The Court of Appeals heard oral arguments on Wednesday in a lawsuit attempting to stop Gov. Tony Evers’ administration from releasing the names of businesses with employees who have tested positive for COVID-19.
Wisconsin Manufacturers and Commerce, along with the Muskego and New Berlin chambers of commerce, filed the lawsuit in Waukesha County in October. WMC argued that releasing the requested information would essentially blacklist the more than 1,000 companies that have had positive cases in Wisconsin and violate the privacy of employees’ medical records.
The District IV Court of Appeals took jurisdiction after the circuit court imposed a temporary injunction barring the release of the records. Judges Brian Blanchard, Michael R. Fitzpatrick and JoAnne F. Kloppenburg heard oral arguments for nearly two hours on Wednesday on Zoom.
Clay Kawski, assistant attorney general, said the plaintiffs lack standing because the information they are trying to keep private isn’t protected under patient health-care laws. He also noted that the plaintiffs aren’t patients themselves.
“That’s really the summary of the whole issue,” Kiawski said.
The information being sought, he added, doesn’t meet the statutory definition of a health-care record. It instead consists of the names of businesses, their addresses and the number of cases associated with each of them. Kawski said you can’t identify a patient from that.
Blanchard, though, wondered about the assumptions that might be made about people working at companies where, say, 20 out of a total of 26 employees had tested positive for COVID.
Kawski noted that the plaintiffs in the case hadn’t argued that any of the exceptions listed in Wis. Stat. 19.356 apply to them. The statute has no requirement that an authority provide notice to the subject of a record request before the information being sought is released.
The plaintiffs argued in their brief that Wisconsin’s Declaratory Judgments Act allows any group or individual with standing to seek a declaration of rights before a threatened harm, including a release of records, is accomplished.
“They’re trying to fill the empty vessel of the Declaratory Judgments Act with something that doesn’t work at all,” Kawski said.
Attorney Tom Kamenick, appearing on behalf of the Milwaukee Journal Sentinel, argued the open-records aspect of the case, saying that only individuals can bring a claim under 19.356.
He acknowledged that an individual who could be identified by the release of records has the right to stop that release. But that in no way means the same person has the right to challenge the release of someone else’s information.
“It’s not the illegality or legality that decides whether or not the plaintiffs will be harmed — it’s the release of the records,” Kamenick said. “While for the patients, they are closely tied. It creates a disconnect between the harm and the illegality.”
He accused WMC of using the Declaratory Judgments Act to prevent the government from releasing the sought-after COVID-19 records.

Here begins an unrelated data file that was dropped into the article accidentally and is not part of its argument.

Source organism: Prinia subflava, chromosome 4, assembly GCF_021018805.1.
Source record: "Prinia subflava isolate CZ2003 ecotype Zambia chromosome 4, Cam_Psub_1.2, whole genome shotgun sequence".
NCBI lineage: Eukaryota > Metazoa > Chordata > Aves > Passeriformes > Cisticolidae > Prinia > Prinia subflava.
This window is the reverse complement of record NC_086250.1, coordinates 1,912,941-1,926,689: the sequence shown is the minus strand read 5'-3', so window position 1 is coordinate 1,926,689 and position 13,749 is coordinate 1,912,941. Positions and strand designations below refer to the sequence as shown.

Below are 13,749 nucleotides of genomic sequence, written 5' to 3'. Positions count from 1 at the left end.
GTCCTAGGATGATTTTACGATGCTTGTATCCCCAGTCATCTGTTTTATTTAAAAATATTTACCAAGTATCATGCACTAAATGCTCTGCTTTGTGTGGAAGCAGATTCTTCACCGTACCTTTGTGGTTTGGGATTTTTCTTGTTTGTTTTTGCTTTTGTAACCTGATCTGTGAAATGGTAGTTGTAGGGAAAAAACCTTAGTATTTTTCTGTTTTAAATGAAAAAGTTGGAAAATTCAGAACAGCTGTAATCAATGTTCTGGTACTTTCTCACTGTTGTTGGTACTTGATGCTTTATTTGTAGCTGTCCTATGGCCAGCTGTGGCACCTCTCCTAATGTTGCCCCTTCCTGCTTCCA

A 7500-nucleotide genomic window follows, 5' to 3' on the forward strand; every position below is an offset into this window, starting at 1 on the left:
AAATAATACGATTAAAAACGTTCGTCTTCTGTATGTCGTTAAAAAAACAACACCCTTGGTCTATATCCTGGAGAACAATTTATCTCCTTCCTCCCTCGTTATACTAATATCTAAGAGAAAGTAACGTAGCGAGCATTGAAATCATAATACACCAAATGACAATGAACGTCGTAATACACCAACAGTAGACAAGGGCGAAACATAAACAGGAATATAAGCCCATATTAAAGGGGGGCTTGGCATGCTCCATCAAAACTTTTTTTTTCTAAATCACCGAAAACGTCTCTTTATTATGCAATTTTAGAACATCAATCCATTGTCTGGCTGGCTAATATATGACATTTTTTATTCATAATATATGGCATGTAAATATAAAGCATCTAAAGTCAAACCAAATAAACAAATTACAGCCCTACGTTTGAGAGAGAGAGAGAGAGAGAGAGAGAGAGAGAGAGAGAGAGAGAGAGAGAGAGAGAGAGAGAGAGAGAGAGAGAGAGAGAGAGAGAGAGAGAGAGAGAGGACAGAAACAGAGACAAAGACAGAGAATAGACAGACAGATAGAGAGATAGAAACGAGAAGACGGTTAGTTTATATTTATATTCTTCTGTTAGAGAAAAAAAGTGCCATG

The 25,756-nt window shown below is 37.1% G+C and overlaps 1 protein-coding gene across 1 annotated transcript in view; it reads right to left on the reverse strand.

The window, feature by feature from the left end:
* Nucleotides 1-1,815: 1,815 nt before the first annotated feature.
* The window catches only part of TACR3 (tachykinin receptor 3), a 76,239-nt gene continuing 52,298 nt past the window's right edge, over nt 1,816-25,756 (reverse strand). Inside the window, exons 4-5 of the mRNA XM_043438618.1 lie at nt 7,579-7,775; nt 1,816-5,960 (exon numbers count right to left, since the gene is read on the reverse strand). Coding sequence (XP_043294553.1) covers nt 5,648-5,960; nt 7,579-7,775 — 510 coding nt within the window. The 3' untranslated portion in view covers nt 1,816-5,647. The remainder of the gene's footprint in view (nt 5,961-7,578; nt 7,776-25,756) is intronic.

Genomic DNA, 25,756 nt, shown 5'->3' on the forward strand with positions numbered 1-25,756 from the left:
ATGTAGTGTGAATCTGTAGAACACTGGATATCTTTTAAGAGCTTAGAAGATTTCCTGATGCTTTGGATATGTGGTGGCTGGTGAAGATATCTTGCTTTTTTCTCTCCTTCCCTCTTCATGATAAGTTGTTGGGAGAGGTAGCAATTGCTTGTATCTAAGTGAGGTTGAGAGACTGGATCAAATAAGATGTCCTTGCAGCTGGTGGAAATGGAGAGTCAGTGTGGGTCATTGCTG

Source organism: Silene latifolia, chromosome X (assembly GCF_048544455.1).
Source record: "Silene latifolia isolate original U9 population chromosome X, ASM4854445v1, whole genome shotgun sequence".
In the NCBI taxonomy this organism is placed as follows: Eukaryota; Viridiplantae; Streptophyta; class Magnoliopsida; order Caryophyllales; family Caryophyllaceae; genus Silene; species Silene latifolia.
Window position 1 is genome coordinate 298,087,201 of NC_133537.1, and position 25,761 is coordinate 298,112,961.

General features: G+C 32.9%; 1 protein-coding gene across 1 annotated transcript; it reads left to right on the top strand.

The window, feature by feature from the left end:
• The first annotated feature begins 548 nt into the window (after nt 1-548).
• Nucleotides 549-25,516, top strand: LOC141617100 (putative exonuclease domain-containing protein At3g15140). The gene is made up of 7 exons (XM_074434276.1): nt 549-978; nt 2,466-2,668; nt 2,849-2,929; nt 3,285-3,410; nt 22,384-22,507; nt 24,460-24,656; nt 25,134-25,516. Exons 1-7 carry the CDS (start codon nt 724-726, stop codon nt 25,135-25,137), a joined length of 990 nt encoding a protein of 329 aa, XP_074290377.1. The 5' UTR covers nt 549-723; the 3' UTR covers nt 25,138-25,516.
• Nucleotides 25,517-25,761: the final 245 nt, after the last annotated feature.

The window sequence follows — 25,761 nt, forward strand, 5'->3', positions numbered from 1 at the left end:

“It puts people like the plaintiff in a better position than the people requesting the records,” Kamenick said.
The judges questioned Attorney Ryan Walsh, representing the plaintiffs, at length about whom WMC represents and what that representation means for this particular case. Walsh said WMC was speaking not only for its business members but also employees, sole proprietors and individuals.
The judges thought it seemed that WMC was speaking for all businesses in the state and their employees, asking them to assume that at least one of its member is on the list because it is such a large organization. Blanchard said it seemed as if Walsh was using vagueness as a basis for standing.
Walsh said he had made broad claims because WMC and the chambers didn’t know exactly what was going to be included in the records release.
“We’re litigating this case behind the veil of ignorance, so how can I tell the court in a sworn document that I have members on this list?” Walsh said. “We’re alleging that we have members implicated who are on this list.”
Walsh argued that people could be identified by the release of employers’ names. He also said the requested data release would violate health-care laws because the information being sought would come from medical records.
As for the status of who can file a claim, Walsh said people were added to the second amended complaint in response to the state’s claim that only an individual could make such a claim. As for WMC, Walsh said it has suffered harm regardless.
“We’re harmed by the release of confidential information and then we’re also harmed as taxpayers because money has been spent in the form of employee time,” Walsh said.
Kawski asked the judges to reverse and remand the case. Walsh said that if the judges agreed with the state, then remanding would be the right action. But if the court dissolved the injunction, Walsh said, the court should stay the ruling to allow WMC to seek a review of the decision.
“We don’t want the case to be mooted before exhausting appellate rights,” Walsh said. Follow @WLJReporter